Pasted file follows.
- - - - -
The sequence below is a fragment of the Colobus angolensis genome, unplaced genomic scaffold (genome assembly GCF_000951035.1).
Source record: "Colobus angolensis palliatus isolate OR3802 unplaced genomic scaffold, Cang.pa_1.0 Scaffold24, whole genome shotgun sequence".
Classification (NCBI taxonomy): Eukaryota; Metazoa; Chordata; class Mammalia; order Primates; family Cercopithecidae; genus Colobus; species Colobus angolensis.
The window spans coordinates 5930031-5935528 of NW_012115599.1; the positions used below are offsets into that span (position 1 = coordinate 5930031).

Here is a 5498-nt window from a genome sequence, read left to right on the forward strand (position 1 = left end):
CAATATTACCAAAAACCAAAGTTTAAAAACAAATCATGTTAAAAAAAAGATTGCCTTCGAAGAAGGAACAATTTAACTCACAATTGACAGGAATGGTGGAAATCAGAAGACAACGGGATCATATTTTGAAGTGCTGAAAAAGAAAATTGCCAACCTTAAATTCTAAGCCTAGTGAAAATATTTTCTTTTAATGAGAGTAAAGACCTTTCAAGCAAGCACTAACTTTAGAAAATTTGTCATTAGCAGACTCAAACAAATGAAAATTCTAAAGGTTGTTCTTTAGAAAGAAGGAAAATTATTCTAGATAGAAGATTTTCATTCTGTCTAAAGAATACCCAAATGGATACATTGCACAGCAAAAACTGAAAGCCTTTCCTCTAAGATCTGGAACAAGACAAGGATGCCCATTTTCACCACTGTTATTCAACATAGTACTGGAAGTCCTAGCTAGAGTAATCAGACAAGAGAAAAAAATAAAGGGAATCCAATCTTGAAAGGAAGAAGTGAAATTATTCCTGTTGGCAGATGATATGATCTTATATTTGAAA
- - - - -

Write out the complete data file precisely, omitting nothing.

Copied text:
The sequence below is a fragment of the Colobus angolensis genome, unplaced genomic scaffold (genome assembly GCF_000951035.1).
Source record: "Colobus angolensis palliatus isolate OR3802 unplaced genomic scaffold, Cang.pa_1.0 Scaffold24, whole genome shotgun sequence".
Classification (NCBI taxonomy): Eukaryota; Metazoa; Chordata; class Mammalia; order Primates; family Cercopithecidae; genus Colobus; species Colobus angolensis.
The window spans coordinates 5930031-5935528 of NW_012115599.1; the positions used below are offsets into that span (position 1 = coordinate 5930031).

Here is a 5498-nt window from a genome sequence, read left to right on the forward strand (position 1 = left end):
CAATATTACCAAAAACCAAAGTTTAAAAACAAATCATGTTAAAAAAAAGATTGCCTTCGAAGAAGGAACAATTTAACTCACAATTGACAGGAATGGTGGAAATCAGAAGACAACGGGATCATATTTTGAAGTGCTGAAAAAGAAAATTGCCAACCTTAAATTCTAAGCCTAGTGAAAATATTTTCTTTTAATGAGAGTAAAGACCTTTCAAGCAAGCACTAACTTTAGAAAATTTGTCATTAGCAGACTCAAACAAATGAAAATTCTAAAGGTTGTTCTTTAGAAAGAAGGAAAATTATTCTAGATAGAAGATTTTCATTCTGTCTAAAGAATACCCAAATGGATACATTGCACAGCAAAAACTGAAAGCCTTTCCTCTAAGATCTGGAACAAGACAAGGATGCCCATTTTCACCACTGTTATTCAACATAGTACTGGAAGTCCTAGCTAGAGTAATCAGACAAGAGAAAAAAATAAAGGGAATCCAATCTTGAAAGGAAGAAGTGAAATTATTCCTGTTGGCAGATGATATGATCTTATATTTGAAA